The Los Angeles Auto Show came and went with much fanfare. New products gushed from the show floor, with journalists clamoring for a close-up with several new models. With the show lights dimming and focus now setting on Detroit, there’s one reveal still exciting the masses—the Rivian R1T—an all-new electric pickup truck. Initial excitement certainly makes it appear there’s a market for such a vehicle, just as Tesla has proven some sedans aren’t dead yet. As cool as the Rivian R1T is, how practical is it and how significant is the demand for such a vehicle? Those will be crucial questions going forward as Rivian takes the R1T from concept to production, and General Motors will watch developments closely.
Gauging interest in an electric pickup truck is difficult, especially for a newcomer like the Rivian R1T. Pickup truck buyers tend to be brand loyal, often buy the same make and model again and again and again, even if the auto critics don’t like it very much.
This raises a question: should General Motors pursue developing a similar vehicle? The Rivian R1T appears to be the exact kind of product GM says it wants to build. Sedan sales are abysmal, forcing the company to propose a $6 billion restructuring that’s supposed to focus on electric vehicles, autonomous technologies, and hot-selling models like trucks.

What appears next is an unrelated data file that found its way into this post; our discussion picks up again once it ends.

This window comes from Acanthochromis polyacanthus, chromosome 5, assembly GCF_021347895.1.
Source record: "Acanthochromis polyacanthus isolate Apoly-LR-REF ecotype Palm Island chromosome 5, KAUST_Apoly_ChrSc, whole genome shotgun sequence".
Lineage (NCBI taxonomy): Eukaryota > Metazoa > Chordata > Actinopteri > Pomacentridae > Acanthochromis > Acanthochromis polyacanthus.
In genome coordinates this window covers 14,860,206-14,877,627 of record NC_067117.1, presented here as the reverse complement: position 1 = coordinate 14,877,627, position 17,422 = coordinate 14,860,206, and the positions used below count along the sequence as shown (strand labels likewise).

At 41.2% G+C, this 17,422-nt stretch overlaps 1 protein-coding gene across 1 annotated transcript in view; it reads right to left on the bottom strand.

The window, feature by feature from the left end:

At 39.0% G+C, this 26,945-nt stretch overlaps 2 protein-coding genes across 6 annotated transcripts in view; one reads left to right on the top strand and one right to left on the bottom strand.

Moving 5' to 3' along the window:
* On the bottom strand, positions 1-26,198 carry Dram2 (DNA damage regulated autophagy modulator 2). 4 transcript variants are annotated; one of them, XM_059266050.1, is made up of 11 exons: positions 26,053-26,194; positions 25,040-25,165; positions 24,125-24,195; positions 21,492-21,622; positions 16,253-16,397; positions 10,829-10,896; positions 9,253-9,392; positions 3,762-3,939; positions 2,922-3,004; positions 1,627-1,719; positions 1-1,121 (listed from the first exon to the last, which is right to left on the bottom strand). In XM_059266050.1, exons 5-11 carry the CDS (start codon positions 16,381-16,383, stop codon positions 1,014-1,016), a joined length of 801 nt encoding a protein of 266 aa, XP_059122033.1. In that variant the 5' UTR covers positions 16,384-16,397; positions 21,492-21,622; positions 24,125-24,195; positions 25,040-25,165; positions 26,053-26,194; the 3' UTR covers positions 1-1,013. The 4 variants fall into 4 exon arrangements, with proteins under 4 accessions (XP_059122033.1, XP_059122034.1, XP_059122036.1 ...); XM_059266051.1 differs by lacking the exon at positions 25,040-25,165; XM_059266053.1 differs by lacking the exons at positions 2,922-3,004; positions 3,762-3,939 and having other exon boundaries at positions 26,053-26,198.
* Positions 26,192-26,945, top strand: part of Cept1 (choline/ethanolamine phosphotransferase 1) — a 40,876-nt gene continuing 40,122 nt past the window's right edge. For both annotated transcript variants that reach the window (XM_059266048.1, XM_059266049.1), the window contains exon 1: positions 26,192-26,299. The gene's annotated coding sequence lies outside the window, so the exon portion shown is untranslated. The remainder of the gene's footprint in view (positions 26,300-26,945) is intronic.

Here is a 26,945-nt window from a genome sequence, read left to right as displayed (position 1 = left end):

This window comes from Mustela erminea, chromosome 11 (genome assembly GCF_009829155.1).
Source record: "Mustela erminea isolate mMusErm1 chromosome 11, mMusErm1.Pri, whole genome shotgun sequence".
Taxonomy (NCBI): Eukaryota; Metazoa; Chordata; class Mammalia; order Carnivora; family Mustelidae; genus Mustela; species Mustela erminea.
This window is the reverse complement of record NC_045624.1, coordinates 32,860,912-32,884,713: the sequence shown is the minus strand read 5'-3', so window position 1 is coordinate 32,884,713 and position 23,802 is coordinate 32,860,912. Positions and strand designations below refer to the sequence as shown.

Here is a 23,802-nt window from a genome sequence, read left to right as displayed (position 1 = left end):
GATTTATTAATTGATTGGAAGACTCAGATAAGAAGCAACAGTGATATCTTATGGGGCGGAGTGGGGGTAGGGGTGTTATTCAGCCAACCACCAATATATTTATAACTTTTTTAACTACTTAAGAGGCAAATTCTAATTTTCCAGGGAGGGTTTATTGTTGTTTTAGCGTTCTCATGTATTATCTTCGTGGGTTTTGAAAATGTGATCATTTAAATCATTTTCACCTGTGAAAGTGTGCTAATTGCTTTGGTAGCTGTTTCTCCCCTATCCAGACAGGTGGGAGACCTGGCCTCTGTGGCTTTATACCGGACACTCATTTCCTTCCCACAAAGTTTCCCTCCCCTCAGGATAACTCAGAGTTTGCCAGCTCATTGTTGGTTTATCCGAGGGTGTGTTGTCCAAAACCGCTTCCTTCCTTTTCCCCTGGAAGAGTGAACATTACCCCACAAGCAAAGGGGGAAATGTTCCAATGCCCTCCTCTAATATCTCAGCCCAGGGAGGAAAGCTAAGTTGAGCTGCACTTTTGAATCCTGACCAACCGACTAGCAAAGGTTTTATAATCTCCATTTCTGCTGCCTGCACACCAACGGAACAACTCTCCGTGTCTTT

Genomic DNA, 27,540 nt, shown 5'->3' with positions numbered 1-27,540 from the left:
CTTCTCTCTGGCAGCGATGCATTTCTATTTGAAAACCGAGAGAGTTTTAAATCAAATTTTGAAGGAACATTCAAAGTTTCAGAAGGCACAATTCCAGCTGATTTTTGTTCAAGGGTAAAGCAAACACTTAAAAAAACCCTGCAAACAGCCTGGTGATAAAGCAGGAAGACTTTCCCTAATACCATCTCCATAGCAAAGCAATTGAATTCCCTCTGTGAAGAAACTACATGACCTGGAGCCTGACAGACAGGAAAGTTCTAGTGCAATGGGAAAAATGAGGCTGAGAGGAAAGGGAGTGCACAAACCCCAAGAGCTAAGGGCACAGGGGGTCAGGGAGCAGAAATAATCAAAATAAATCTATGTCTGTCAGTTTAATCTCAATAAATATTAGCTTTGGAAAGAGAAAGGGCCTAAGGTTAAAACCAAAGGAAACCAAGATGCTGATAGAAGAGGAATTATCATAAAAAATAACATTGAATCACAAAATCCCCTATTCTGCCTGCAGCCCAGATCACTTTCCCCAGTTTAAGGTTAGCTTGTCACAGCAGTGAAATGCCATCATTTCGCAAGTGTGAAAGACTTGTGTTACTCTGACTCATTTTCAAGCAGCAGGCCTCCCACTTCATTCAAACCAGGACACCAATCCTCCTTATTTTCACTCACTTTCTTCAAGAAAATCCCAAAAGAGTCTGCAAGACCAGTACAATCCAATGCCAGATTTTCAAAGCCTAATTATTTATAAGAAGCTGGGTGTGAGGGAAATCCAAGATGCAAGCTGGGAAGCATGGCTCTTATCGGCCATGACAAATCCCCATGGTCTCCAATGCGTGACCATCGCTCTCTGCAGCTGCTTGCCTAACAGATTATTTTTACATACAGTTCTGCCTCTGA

On the surface, the Rivian R1T doesn’t look atypical. It has a bed in the back and seating for five adults. It seems more Honda Ridgeline than Chevy Silverado. However, it does have a few distinct features. The truck has a watertight cover for the bed, a large front trunk, and a unique—dare we say ingenious—gear tunnel that sits between the truck bed and passenger compartment. The R1T isn’t your typical truck. The Michigan-based automaker created its own class of vehicles—the Electric Adventure Vehicle—and that makes a GM equivalent a possibility.
The last thing GM wants to do is dilute its truck brand with whimsical experimentations. Instead, the automaker should focus on bridging trucks and our inventible electrified future with a versatile pickup truck designed for those adventurous millennials who post incessant hiking photos on Instagram. There’s no need to make an all-electric Silverado just yet. Instead, develop and produce a smaller, EV-based pickup as a proof of concept. Once customers get a taste of such a vehicle, then you can distill that technology into other trucks in the lineup.
While Rivian has the limelight, GM has a century of automotive production under its belt. If GM wants a $6 billion restructuring that calls for layoffs, plant closures, and model discontinuations, citing EVs and trucks as the future, then an EV truck makes the most sense—unless, of course, the automaker is only tangentially making an EV effort to appease federal regulations and media scrutiny.